Chemists at the University of Burgos (Burgos, Spain) have manufactured a sensor that changes color in the presence of water contaminated with mercury.
The sensor consists of a material that contains a florescent organic compound called rhodamine. While rhodamine is insoluble in water, it has been chemically fixed to a hydrophilic polymer structure in such a way that, when put into water, the sensory molecules are forced to remain in the aqueous medium and interact with any mercury that is present.
"Changes can be seen by the naked eye and anyone, even if they have no previous knowledge, can find out whether a water source is contaminated with mercury above determined limits," says researcher José Miguel García.
In addition, the researchers have written a program that can run on a mobile phone or tablet computer that can analyze the colors found in images taken of the sheet to determine the specific concentration of the metal.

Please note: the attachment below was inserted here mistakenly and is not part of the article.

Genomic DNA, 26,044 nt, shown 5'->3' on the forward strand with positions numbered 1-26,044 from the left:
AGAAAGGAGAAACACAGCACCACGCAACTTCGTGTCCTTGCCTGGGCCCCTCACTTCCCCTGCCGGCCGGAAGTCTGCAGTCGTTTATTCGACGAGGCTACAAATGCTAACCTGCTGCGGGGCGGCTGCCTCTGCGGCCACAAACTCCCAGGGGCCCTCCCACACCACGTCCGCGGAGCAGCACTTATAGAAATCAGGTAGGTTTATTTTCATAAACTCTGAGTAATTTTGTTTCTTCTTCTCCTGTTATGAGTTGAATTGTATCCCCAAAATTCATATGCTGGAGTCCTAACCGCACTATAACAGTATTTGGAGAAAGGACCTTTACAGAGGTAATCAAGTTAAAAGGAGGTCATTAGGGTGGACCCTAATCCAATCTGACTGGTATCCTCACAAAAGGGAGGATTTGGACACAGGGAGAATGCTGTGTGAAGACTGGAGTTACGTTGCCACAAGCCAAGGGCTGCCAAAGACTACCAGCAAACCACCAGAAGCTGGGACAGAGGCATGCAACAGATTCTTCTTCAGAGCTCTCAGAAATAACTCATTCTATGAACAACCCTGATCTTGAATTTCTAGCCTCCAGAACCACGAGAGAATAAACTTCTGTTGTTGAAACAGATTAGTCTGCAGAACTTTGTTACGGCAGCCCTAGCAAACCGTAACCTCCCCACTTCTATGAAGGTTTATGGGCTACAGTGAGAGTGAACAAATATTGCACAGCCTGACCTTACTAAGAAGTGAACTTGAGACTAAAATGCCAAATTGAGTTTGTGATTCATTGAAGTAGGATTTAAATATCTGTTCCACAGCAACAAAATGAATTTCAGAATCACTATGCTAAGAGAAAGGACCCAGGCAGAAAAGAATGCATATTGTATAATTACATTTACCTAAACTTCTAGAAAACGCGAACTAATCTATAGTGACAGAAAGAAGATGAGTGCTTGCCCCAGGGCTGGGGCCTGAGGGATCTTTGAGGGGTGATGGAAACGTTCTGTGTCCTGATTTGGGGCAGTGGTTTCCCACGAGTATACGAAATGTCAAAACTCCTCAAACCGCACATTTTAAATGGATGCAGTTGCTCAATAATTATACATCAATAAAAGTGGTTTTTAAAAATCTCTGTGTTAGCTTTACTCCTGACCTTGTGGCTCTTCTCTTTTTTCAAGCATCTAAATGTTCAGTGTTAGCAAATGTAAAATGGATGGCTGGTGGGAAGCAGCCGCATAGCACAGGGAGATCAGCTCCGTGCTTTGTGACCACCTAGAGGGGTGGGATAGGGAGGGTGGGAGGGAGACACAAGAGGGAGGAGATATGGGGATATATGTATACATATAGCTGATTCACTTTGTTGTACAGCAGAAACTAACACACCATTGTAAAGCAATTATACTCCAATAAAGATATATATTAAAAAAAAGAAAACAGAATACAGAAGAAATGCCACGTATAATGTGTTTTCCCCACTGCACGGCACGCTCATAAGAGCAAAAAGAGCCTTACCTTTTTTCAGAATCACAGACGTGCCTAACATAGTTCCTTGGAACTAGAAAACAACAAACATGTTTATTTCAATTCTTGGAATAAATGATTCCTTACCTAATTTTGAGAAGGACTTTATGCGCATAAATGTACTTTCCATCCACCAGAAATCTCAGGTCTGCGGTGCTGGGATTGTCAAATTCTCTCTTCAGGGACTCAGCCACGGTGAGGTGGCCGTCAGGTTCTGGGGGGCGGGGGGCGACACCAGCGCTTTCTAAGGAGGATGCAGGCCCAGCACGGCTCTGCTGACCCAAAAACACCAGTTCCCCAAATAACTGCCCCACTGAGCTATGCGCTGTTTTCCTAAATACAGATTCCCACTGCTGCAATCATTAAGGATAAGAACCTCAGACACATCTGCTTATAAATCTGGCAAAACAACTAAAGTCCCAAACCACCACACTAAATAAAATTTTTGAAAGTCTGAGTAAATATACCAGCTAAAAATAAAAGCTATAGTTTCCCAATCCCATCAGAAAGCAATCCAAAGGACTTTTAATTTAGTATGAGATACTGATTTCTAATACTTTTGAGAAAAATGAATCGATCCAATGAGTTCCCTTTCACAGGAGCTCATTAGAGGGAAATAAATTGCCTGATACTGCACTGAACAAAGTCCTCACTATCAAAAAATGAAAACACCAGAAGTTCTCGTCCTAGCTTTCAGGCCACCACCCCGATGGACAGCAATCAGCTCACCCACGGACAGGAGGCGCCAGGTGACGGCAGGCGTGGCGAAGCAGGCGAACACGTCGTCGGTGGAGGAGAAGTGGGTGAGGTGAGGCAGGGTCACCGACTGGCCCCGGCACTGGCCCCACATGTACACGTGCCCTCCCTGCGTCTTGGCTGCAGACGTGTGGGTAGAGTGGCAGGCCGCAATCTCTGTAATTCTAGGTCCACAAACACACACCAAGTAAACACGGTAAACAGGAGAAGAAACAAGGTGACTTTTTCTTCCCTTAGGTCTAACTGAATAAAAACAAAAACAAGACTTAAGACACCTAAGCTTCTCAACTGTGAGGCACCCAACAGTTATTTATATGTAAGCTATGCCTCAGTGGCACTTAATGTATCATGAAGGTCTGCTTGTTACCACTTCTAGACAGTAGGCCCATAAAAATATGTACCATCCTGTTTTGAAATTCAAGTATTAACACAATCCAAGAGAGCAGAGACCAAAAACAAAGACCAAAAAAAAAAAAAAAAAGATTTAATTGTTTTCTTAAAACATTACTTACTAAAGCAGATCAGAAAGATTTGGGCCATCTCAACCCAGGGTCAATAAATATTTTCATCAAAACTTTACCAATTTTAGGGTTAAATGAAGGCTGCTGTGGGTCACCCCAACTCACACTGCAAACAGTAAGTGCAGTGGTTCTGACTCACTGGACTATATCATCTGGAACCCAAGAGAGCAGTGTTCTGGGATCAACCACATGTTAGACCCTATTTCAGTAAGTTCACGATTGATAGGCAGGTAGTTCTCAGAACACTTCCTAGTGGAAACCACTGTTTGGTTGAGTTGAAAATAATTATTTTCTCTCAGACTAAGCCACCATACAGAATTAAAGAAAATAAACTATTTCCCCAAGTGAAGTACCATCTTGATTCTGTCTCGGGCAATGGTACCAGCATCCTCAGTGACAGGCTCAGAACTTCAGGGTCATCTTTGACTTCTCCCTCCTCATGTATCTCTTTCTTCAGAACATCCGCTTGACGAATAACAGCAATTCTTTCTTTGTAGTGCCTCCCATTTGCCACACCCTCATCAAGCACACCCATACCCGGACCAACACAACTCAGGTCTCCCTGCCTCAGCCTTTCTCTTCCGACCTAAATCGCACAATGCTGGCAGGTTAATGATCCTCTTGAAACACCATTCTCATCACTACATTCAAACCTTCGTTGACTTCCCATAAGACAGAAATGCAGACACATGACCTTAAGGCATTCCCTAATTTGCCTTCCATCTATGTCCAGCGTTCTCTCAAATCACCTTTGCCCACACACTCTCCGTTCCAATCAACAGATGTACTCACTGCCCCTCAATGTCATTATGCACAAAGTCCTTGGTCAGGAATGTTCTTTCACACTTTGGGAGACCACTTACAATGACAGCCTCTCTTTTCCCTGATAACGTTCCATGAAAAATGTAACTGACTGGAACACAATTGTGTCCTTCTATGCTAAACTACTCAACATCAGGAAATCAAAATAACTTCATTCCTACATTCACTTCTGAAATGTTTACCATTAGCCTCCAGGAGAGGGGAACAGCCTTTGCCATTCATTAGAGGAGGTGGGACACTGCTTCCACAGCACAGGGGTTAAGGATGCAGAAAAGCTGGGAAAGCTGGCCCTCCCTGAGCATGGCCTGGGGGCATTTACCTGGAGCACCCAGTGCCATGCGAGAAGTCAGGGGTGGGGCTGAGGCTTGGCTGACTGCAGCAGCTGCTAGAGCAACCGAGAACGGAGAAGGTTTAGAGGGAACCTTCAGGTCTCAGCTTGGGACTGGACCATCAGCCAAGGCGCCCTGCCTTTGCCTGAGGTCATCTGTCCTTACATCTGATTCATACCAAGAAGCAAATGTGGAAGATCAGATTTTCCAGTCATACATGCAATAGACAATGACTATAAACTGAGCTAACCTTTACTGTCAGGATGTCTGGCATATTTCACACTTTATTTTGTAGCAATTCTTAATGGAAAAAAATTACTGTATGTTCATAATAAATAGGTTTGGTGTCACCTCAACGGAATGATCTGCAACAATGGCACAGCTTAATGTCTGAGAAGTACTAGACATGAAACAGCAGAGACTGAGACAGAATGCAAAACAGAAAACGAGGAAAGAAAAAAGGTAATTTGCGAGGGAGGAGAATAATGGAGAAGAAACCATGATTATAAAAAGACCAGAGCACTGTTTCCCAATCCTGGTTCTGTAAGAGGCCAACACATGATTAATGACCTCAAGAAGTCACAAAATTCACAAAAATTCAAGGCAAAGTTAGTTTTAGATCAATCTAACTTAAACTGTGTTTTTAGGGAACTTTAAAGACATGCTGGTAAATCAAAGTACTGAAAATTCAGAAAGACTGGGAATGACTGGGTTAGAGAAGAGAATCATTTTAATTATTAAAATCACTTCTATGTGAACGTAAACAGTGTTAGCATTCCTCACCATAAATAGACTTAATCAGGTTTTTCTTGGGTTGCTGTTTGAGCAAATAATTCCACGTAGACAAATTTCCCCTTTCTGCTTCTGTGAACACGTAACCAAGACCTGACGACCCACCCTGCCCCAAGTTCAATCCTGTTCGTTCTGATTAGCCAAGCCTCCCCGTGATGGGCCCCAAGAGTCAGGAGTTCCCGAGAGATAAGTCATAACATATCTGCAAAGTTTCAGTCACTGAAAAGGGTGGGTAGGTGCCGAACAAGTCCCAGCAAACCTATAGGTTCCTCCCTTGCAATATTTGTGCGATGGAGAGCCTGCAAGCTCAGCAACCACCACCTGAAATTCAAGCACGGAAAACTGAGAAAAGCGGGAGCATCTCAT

The exact composition of the material can be adjusted to meet specific parameters. Presently, the researchers have calibrated the sheet so that it changes color when limits of mercury established by the US Environmental Protection Agency (EPA) are exceeded in water destined for human consumption.
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-- Dave Wilson, Senior Editor, Vision Systems Design